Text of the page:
Grassland Beef - U.S. Wellness Meats
  1. Discover Blog
  2. /
  3. US Wellness Meats
  4. /
  5. Product Information
  6. /
  7. High-Octane Nutrition: Why an Animal-Based Diet...

High-Octane Nutrition: Why an Animal-Based Diet is the Key to Wellness

assortment of healthy food, animal foods that protect your arteriess,

By Kelley Herring

Proponents of plant-based diets claim your body can get everything it needs nutritionally from a diet containing only fruits, vegetables, beans, nuts, grains, and seeds.

And while certain plant foods may provide health – and even medicinal – benefits, the truth is that the nutritional value of plant-based diets comes up short every time.

And the reason is nutrient density.

Nutrient density is a measure of the total quantity of nutrients contained per calorie of food.

For example, a cup of carrot slices and four saltine crackers both have about 50 calories. However, the carrots contain far more nutrients for the same number of calories. In this comparison, the carrots have greater nutrient density… while the crackers are more energy-dense.

For health and longevity, it is essential to obtain our calories from nutrient-dense sources – as opposed to sources that are rich in calories, but low in nutrients. These “empty calorie” foods tax our metabolism, increase cellular dysfunction, and contribute to weight gain, poor health, and decreased vitality.

Micronutrient Deficiencies & The Perils of Plants

Unfortunately, the majority of people in developed countries have a unique problem of being overfed and simultaneously undernourished.

That is, we consume LOTS of calories… with very little nutrition in those calories.

Of course, the greatest offenders in this category are processed foods made with subsidy crops including cereal grains, crackers, cookies, chips, breads, and pasta – foods in the center aisles of the grocery store.

But even if you’re eating a high-end, organic, raw-vegan diet prepared by a professional chef… you will still become “nutritionally bankrupt” by avoiding animal foods and eating just plants.

That’s because plant-based diets are high in anti-nutrients and low in micronutrients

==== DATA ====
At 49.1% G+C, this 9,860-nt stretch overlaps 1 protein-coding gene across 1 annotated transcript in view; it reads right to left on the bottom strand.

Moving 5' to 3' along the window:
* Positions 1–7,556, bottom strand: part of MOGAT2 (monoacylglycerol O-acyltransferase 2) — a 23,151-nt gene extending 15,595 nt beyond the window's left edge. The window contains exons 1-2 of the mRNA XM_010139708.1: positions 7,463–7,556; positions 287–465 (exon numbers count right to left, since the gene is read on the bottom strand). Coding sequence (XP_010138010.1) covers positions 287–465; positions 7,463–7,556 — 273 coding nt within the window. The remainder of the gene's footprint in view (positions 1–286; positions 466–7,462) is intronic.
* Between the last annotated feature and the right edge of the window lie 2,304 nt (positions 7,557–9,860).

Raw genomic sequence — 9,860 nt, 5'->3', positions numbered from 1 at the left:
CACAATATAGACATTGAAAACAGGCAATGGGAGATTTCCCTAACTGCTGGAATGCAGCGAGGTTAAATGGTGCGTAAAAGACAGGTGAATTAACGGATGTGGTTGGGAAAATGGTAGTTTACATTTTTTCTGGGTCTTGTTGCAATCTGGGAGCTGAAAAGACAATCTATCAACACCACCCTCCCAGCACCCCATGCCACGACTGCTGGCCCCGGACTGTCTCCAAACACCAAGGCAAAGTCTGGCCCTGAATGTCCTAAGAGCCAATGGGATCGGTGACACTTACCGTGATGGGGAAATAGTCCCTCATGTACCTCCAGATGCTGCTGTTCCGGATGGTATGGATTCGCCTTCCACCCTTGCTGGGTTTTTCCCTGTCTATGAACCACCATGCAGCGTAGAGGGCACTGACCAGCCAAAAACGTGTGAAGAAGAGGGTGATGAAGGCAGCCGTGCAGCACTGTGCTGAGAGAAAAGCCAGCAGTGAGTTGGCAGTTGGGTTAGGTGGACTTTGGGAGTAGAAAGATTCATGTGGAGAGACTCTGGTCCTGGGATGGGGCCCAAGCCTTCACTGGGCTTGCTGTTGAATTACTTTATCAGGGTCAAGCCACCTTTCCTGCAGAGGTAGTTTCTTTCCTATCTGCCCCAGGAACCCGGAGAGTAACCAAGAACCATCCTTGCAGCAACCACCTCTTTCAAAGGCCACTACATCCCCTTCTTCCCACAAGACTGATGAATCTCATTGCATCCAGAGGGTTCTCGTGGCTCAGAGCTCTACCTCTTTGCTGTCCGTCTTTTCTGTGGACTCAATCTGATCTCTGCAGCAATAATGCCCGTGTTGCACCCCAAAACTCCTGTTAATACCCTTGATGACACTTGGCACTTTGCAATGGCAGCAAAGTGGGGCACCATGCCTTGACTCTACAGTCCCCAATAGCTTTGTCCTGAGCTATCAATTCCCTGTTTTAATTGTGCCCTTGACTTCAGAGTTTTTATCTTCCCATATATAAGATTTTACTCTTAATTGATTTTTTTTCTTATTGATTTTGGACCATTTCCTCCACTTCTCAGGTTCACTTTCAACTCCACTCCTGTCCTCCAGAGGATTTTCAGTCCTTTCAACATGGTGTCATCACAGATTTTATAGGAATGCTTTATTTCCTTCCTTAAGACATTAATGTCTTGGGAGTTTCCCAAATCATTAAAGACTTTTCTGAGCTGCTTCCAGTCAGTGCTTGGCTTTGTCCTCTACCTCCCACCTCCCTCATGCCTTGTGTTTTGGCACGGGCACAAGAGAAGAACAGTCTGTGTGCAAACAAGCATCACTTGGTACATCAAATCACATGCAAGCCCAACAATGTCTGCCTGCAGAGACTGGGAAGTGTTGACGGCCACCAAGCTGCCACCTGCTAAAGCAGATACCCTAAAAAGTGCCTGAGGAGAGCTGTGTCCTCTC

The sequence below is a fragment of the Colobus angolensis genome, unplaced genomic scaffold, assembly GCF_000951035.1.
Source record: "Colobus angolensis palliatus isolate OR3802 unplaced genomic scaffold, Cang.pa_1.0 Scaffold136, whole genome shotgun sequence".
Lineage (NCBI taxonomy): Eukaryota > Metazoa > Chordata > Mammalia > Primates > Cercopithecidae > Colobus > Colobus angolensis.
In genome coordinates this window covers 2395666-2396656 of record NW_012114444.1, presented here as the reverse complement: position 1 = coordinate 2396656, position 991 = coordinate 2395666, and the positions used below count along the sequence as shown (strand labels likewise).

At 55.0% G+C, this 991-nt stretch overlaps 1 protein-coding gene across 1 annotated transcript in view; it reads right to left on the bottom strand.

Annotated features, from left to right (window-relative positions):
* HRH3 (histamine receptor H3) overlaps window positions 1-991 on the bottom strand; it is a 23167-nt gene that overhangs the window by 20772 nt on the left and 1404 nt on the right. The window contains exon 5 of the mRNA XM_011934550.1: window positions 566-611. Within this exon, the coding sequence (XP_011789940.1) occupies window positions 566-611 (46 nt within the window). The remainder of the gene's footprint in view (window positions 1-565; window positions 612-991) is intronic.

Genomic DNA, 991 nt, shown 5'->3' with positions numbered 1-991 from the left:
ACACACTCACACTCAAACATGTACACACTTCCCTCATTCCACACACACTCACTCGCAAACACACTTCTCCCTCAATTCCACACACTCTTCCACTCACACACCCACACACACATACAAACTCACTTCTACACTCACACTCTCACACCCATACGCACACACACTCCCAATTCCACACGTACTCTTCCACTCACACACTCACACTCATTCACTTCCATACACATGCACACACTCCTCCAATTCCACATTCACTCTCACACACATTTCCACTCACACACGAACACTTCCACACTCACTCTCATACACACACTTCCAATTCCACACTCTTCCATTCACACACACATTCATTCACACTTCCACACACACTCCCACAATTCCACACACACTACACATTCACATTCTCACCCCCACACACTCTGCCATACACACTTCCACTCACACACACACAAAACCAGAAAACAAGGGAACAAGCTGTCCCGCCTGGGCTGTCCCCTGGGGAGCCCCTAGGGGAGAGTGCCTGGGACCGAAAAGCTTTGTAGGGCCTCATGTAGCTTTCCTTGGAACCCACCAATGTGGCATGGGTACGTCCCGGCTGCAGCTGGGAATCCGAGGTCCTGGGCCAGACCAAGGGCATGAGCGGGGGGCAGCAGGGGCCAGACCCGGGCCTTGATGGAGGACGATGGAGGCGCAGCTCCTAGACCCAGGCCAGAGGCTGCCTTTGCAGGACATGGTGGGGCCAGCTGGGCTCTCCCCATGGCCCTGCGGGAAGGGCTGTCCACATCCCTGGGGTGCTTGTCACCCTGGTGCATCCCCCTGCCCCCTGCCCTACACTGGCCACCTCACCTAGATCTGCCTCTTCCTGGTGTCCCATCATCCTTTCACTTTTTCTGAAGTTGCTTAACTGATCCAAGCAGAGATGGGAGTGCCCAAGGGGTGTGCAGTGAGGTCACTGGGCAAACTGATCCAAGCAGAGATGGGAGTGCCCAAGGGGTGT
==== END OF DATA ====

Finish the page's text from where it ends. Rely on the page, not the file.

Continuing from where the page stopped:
Micronutrients: The Nutritional Factor to Focus On

Micronutrients are the array of vitamins, minerals, amino acids, phytonutrients, and zoonutrients (like omega-3 fatty acids and choline). These nutrients are required by your body to ensure healthy metabolism, growth, proper immune function, and overall wellness.

And while we require micronutrients in much smaller amounts than macronutrients (which include fats, protein, and carbohydrates), most people today have multiple nutrient deficiencies.

In brand new research, scientists at UC Davis aimed to identify the top food sources of micronutrients that are commonly lacking, in an effort to reduce malnutrition globally.

They focused on the foods that provided the highest levels of critical micronutrients including iron, zinc, folate, vitamin A, calcium, and vitamin B12 (the majority of which happen to be lacking in plant-based diets).

By creating an aggregate global food-composition database, the researchers could gain clarity on those foods which should be added to the diet to prevent or reverse nutrient deficiencies.

And while previous studies have examined nutrient density, this study was unique, as it considered bioavailability and the presence of anti-nutrients like phytates.

The researchers ranked foods in four nutrient-level categories: Very high, high, moderate, low.

And The Top 15 Nutrient-Dense Foods Are…

The top fifteen foods the researchers selected provide an average of ⅓ the average intake for vitamin A, folate, vitamin B12, calcium, iron, and zinc in a single serving.

Here they are in order of nutrient density:

  1. Liver
  2. Spleen
  3. Small dried fish
  4. Dark leafy greens
  5. Bivalves (Mussels, Clams, Oysters)
  6. Kidney
  7. Heart
  8. Crustaceans (Crab, Shrimp, Lobster)
  9. Goat
  10. Beef
  11. Eggs
  12. Cow’s milk
  13. Canned fish with bones (Sardines, Mackerel, Salmon)
  14. Lamb
  15. Cheese

Also, please note that the organs and shellfish (which fall under the “very high” nutrient-density category) will provide one-third of the recommended iron intake for women of reproductive age with the following amounts consumed: 20g spleen, 60g liver, 127g kidney, 147g bivalves, 161g heart.[i]


These are very small portions for a BIG nutritional impact!

beef, poultry, pork, seafood variety products
Browse all-natural, nutrient-rich, pastured and wild-caught proteins!

Eating for Nutrient Density

Eating for nutrient density will not only help optimize your body’s biochemical processes to slow aging process and ward off disease, it may also help control your appetite.[ii]

Here are a few delicious, and ultra-nutritious meal ideas to get you started:

Nutrient-dense foods may cost a bit more…

But there is no wiser investment you can make than an investment in your health!

Read more of Kelley Herring’s Health and Wellness articles on our Discover Blog.


kelley herring

Kelley Herring

Love comfort foods, but not the carbs? Check out Kelley’s FREE new book – Carb Lover’s Keto – with 100 recipes for all of your favorite comfort foods. From Chicken Parmigiana and Coconut Shrimp to Buffalo Wings and Pizza. Discover how you can indulge – 100% guilt free!


[1] Beal T, Ortenzi F. Priority Micronutrient Density in Foods. Front Nutr. 2022 Mar 7;9:806566. doi: 10.3389/fnut.2022.806566. PMID: 35321287; PMCID: PMC8936507.

[1] Tremblay A, Bellisle F. Nutrients, satiety, and control of energy intake. Appl Physiol Nutr Metab. 2015 Oct;40(10):971-9. doi: 10.1139/apnm-2014-0549. Epub 2015 May 13. PMID: 26394262.